White House chief economic adviser Gary Cohn (R) talks with White House Staff Secretary Rob Porter (L) as they arrive with U.S. President Donald Trump aboard Air Force One at Indianapolis International Airport in Indianapolis, Indiana, U.S. September 27, 2017. REUTERS/Jonathan Ernst
HIDE CAPTION
SHOW CAPTION
of
SEE ALL
BACK TO SLIDE

“He did a very good job when he was in the White House. And we hope he has a wonderful career,” Trump said about Porter. “He says he’s innocent, and I think you have to remember that.”

Critics have slammed the president for not mentioning the ex-wives in his remarks.

“He said nothing about the women. Nothing about spousal abuse, he didn’t mention the women at all,” CNN’s Anderson Cooper said while referring to Trump’s statement on Friday. “The president it turns out is a remarkably understanding and forgiving guy when it comes to alleged abusers.”

21 PHOTOS
Politicians, lawmakers accused of sexual harassment, assault and misconduct
See Gallery
Politicians, lawmakers accused of sexual harassment, assault and misconduct

Several women have come forward accusing President Donald Trump of unwanted touching or kissing. Trump has called the sexual harassment claims 'fake news.'

(REUTERS/Yuri Gripas)

Bill Clinton faced numerous allegations of sexual assault and misconduct while he was president of the United States, with accusers including Juanita Broaddrick, who accused him of rape, Kathleen Willey who said he groped her and Paula Jones who said he exposed himself to her without consent.

(Photo by Dirck Halstead/The LIFE Images Collection/Getty Images)

(Photo by Sean Zanni/Patrick McMullan via Getty Images)

Roy Moore faced multiple allegations of sexual misconduct with underaged girls.

(Carlo Allegri / Reuters)

Several women have accused former President George H.W. Bush of groping them during photo ops.

(REUTERS/Donna Carson)

Sen. Al Franken resigned after he was accused of kissing and groping a woman without her consent during a United Service Organizations (USO) tour in 2006.

(Andrew Harrer/Bloomberg via Getty Images)

A woman testified that her extra-martial affair with Missouri Governor Eric Greitens was not always consensual. The accuser claimed Greitens took a nude photo of her to use as blackmail and coerced her into having oral sex.

(St. Louis Metropolitan Police Dept./Handout via REUTERS)

A former aide of Rep. Bobby Scott, D-Va., says she was fired after she refused his advances.

(Photo By Bill Clark/CQ Roll Call)

Rep. Trent Franks, R-Arizona, resigned after he was accused of asking former female staffers to be surrogate mothers for his child. 

(Photo By Bill Clark/CQ Roll Call)

Rep. Ruben Kihuen, D-Nev., was accused of making unwanted sexual advances to multiple women.

(Photo By Bill Clark/CQ Roll Call)

Rep. Blake Farenthold, R-Texas, was accused of using taxpayer money for a sexual harassment settlement with his former communications director, according to Politico. He announced in December that he wouldn't be seeking reelection. 

(Photo By Bill Clark/CQ Roll Call)

Rep. John Conyers (D-MI) has been accused of unwanted sexual advances by former staffers.

(SAUL LOEB via Getty Images)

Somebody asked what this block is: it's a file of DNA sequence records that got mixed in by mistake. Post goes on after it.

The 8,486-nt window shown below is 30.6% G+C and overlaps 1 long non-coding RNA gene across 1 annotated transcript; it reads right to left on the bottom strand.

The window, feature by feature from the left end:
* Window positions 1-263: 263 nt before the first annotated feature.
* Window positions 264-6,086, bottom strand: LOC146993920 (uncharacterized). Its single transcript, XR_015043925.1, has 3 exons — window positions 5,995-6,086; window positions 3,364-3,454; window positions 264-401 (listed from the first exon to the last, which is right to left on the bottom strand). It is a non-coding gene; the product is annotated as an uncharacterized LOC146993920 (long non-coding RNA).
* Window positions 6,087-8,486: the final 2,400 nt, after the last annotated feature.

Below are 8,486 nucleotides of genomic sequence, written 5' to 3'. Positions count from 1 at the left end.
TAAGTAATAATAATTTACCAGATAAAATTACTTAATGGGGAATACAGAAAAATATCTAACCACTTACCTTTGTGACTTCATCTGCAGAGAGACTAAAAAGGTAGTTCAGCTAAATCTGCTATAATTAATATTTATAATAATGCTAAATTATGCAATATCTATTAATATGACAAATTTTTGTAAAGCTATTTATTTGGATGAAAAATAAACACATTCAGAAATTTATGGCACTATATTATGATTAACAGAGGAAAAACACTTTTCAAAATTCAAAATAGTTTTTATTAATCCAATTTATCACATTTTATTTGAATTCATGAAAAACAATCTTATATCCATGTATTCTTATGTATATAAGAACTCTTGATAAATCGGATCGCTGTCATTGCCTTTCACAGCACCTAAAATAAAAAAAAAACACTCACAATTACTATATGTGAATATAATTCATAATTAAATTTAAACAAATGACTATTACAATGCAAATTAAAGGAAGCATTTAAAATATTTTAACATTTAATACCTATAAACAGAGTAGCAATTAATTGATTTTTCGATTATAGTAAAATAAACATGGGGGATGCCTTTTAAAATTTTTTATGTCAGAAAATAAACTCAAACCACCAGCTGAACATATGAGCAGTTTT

California Assemblymember Matt Dababneh was accused of masturbating in front of a woman in 2016, according to the Los Angeles Times.

(Photo by JC Olivera/Getty Images)

In 1992 multiple women came forward against Senator Brock Adams accusing him of sexually harassing, molesting or assaulting them.

(Photo by Gary Payne/Liaison)

The Congressional Office of Compliance reportedly shelled out $100,000 to settle sexual harassment claims against U.S. Rep. Eric Massa, D-New York.

(Photo by Chip Somodevilla/Getty Images)

Congressman Mark Foley, R-Florida, resigned in 2006 amid reports that he sent sexually explicit messages to at least one underage male former page. 

(Photo by Theo Wargo/WireImage)

Rep. Patrick Meehan, R-Pa., called a young former aide his 'soul mate,' but denied sexually harassing her.

(Photo By Tom Williams/CQ Roll Call)

Rep. Dan Johnson, R-Kentucky, was facing sexual assault accusations and reportedly committed suicide.

(Kentucky Legislative Research Commission via REUTERS)

Former U.S. Congressman Anthony Weiner was sentenced in 2017 after pleading guilty to one count of sending obscene messages to a minor, ending an investigation into a "sexting" scandal that played a role in the 2016 US presidential election.

(REUTERS/Lucas Jackson)

Former U.S. Rep. David Wu, D-Oregon, resigned from his position in 2011 after accusations of an 'unwanted sexual encounter' from the 18-year-old daughter of a donor.

(Photo by Alex Wong/Getty Images)

Former Republican presidential hopeful Herman Cain dropped out of the race in December 2011 amid accusations of sexual misconduct.

(REUTERS/Jonathan Ernst)

Former U.S. Speaker of the House Dennis Hastert was sentenced to 15 months in prison in 2016 for attempting to skirt banking regulations in order to conceal hush money payments intended to cover up sex abuse allegations stemming from the time he was a high school wrestling coach at a far west suburban Chicago high school decades ago.

(REUTERS/Frank Polich)

HIDE CAPTION
SHOW CAPTION
of
SEE ALL
BACK TO SLIDE

Read Full Story

Sign up for Breaking News by AOL to get the latest breaking news alerts and updates delivered straight to your inbox.

Subscribe to our other newsletters

Emails may offer personalized content or ads. Learn more. You may unsubscribe any time.